See more from this Session: Bioenergy Production, Modeling, Sustainability, and Policy
Monday, November 1, 2010
Long Beach Convention Center, Exhibit Hall BC, Lower Level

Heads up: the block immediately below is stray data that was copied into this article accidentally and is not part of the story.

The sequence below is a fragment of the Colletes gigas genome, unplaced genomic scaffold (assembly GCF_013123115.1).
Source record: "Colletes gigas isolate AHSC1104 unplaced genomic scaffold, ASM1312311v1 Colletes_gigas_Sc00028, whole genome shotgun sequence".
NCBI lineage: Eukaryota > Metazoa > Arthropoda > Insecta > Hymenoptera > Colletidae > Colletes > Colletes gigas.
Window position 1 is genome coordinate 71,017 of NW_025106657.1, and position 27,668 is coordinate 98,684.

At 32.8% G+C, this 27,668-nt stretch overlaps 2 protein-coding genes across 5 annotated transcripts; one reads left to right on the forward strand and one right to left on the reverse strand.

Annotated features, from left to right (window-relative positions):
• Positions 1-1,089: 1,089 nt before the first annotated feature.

Miscanthus x giganetus (M. x g.) is a very large perennial grass currently being studied as a potential biomass crop, due to its extremely large biomass yields. M. x g. is more challenging to establish due to its triploid seed sterility. Therefore, it must be propagated vegetatively. Currently, the most common method of propagation is via lifting and replanting of rhizomes. Therefore, optimal conditions for harvest, storage, and replanting are critical to initial establishment. Since M. x g is a perennial plant, it stores nutrients and carbohydrates in its underground root and rhizome mass for overwintering, then uses these reserves to regrow each spring. At the University of Illinois, we have found that lifting rhizomes for propagation after M. x g. has started to grow in the spring drastically reduces the ability of the rhizomes to re-sprout again after replanting. The hypothesis is that M. x g. plants expend their carbohydrate reserves in getting the plant above ground each spring. Once these reserves are used up, the rhizomes do not have enough carbohydrates stored to allow re-sprouting again. Therefore, we initiated a study to examine how the carbohydrate levels withing M. x g. rhizomes vary throughout the year. In 2009, rhizomes were harvested from random M. x g. plants in an established stand at varying intervals. In 2010, rhizomes are being collected bi-weekly to determine carbohydrate content as well as rhizome re-germination ability. Results will show how rhizome carbohydrate content fluctuates throughout the year and what impact it has on the rhizome’s ability to re-sprout. In addition, once harvested, rhizome moisture is important to long-term viability in storage. Our work has shown the critical threshold for rhizome moisture to be near 50%. When moisture drops below this level, re-sprouting is negatively impacted. Studies will show optimal storage conditions and lengths for retaining optimum rhizome moisture levels. Finally, first-year plantings tend to be more susceptible to winter kill. Prelimiary results show a difference in soil temperature between first-, second-, and third-year stands of M. x g. in December 2009, which could have an effect on winter survival.